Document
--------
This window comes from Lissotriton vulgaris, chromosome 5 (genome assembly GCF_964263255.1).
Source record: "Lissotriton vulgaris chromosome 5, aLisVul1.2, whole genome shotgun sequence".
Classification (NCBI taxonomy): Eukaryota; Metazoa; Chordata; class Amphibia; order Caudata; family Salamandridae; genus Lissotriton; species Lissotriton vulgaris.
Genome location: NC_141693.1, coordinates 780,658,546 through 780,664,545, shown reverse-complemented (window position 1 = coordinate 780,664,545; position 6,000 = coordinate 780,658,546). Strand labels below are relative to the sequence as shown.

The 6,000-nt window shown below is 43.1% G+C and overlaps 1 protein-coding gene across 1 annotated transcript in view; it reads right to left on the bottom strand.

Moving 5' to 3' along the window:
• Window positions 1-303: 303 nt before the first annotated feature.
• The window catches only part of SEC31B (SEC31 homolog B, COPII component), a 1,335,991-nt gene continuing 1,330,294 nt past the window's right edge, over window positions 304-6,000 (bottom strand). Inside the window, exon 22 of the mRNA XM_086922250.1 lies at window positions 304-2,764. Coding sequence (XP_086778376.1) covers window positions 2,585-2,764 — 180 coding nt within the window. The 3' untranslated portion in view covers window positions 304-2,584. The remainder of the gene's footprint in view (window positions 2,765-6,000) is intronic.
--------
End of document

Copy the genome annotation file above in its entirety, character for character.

This window comes from Lissotriton vulgaris, chromosome 5 (genome assembly GCF_964263255.1).
Source record: "Lissotriton vulgaris chromosome 5, aLisVul1.2, whole genome shotgun sequence".
Classification (NCBI taxonomy): Eukaryota; Metazoa; Chordata; class Amphibia; order Caudata; family Salamandridae; genus Lissotriton; species Lissotriton vulgaris.
Genome location: NC_141693.1, coordinates 780,658,546 through 780,664,545, shown reverse-complemented (window position 1 = coordinate 780,664,545; position 6,000 = coordinate 780,658,546). Strand labels below are relative to the sequence as shown.

The 6,000-nt window shown below is 43.1% G+C and overlaps 1 protein-coding gene across 1 annotated transcript in view; it reads right to left on the bottom strand.

Moving 5' to 3' along the window:
• Window positions 1-303: 303 nt before the first annotated feature.
• The window catches only part of SEC31B (SEC31 homolog B, COPII component), a 1,335,991-nt gene continuing 1,330,294 nt past the window's right edge, over window positions 304-6,000 (bottom strand). Inside the window, exon 22 of the mRNA XM_086922250.1 lies at window positions 304-2,764. Coding sequence (XP_086778376.1) covers window positions 2,585-2,764 — 180 coding nt within the window. The 3' untranslated portion in view covers window positions 304-2,584. The remainder of the gene's footprint in view (window positions 2,765-6,000) is intronic.